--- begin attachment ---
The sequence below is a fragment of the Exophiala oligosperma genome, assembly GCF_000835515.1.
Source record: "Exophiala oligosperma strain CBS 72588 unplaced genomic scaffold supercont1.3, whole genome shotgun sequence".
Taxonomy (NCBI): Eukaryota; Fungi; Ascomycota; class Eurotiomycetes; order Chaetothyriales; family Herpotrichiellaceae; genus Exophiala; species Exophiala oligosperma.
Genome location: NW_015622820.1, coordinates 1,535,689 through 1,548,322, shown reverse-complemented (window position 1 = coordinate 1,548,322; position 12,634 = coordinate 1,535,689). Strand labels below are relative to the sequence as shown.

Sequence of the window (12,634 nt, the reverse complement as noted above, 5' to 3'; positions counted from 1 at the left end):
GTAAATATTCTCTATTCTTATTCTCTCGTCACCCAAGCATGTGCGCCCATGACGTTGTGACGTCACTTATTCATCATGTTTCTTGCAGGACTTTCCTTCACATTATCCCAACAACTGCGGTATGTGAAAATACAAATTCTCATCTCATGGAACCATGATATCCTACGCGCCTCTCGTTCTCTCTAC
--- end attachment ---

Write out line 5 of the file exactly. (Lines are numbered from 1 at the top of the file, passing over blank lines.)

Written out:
Sequence of the window (12,634 nt, the reverse complement as noted above, 5' to 3'; positions counted from 1 at the left end):